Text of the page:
Biden hopes to close the housing supply gap within five years. He announced immediate changes, but the extensive plan requires some congressional action.
WASHINGTON – The White House released a comprehensive Housing Supply Action Plan that he hopes will alleviate the current housing shortage within five years by boosting the supply of housing in every community.
While a few changes are immediate under presidential powers, Congress would need to enact legislation to achieve some of Biden’s goals.
“While the policies cover a wide range of issues and agencies, most are intended to do one thing: Make it easier and more economical to build affordable housing,” said Jim Parrott, a former Obama administration housing adviser, told The Wall Street Journal. “The total effect should be considerable.”
Housing Supply Action Plan overview
Provide incentives that entice communities to reform their zoning and land use policies, notably to make them more housing and development friendly.
Use new financing mechanisms at Fannie Mae, Freddie Mac and HUD where financing gaps exist – a financial incentive to build and preserve more housing, such as manufactured housing, accessory dwelling units (ADUs), 2-4 unit properties and smaller multifamily buildings.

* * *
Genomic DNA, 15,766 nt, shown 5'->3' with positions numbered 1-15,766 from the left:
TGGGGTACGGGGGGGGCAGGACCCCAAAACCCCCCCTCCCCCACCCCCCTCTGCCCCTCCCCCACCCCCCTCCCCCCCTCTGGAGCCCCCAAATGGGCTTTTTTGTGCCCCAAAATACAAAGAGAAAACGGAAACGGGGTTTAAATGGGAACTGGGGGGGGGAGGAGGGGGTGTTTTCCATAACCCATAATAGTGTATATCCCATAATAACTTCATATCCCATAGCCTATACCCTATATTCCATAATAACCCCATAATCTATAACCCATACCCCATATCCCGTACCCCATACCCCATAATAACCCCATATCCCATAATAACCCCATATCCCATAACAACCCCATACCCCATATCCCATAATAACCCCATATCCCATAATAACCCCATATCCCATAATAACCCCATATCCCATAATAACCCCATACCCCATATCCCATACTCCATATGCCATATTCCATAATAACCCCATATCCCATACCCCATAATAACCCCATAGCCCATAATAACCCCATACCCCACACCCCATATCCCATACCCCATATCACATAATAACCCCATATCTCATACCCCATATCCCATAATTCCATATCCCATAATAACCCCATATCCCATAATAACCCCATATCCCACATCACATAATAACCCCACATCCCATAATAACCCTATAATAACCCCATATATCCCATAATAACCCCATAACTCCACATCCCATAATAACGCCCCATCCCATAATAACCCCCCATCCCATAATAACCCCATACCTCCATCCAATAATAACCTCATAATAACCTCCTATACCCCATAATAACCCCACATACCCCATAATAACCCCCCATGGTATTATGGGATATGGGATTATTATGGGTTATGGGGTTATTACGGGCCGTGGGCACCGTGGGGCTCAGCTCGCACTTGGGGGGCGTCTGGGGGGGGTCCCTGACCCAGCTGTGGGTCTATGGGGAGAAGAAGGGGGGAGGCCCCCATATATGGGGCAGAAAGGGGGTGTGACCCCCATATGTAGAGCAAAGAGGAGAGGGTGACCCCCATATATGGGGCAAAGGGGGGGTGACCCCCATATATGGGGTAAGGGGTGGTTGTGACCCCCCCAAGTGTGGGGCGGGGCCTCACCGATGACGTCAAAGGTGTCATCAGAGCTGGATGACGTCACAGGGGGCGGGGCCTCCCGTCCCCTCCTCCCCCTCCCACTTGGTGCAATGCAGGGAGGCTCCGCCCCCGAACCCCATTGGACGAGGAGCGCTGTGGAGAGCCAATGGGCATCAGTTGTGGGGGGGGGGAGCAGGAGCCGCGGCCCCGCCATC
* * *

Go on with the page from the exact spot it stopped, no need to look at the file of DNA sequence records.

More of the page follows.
Expand and improve existing forms of federal financing. This could include a Fannie Mae-led initiative to place multi-family Construction to Permanent loans in wider use; promote the use of state, local and tribal government COVID-19 recovery funds to expand the affordable housing supply; and/or reforming the Low-Income Housing Tax Credit (LIHTC) and the HOME Investment Partnerships Program (HOME).
Enact the Neighborhood Homes Investment Act to build and rehabilitate 125,000 homes for low- and middle-income homebuyers.
Ensure that more government-owned homes go to owners who will live in them or non-profits that will rehab them – not large institutional investors.
Work with the private sector to address supply chain challenges, labor shortages and improve building techniques to finish construction in 2022 on the most homes in any year since 2006.
While the National Association of Realtors® (NAR) applauds the release of the plan, it also encourages the White House and Congress to consider stronger measures to create additional residential units, such as tax incentives to convert unused or underutilized commercial property to affordable housing or condominiums, and tax incentives to increase the supply of construction workers.
“With rising mortgage rates and a persistent shortage of affordable homes, the dream of homeownership is limited for many middle-income, first-time, and first-generation homebuyers. Urgent action is needed to tackle our nation’s housing supply crisis,” says NAR President Leslie Rouda Smith. “NAR welcomes the administration’s work on this effort and encourages policymakers to look at comprehensive action.”
Source: National Association of Realtors® (NAR), Russell Riggs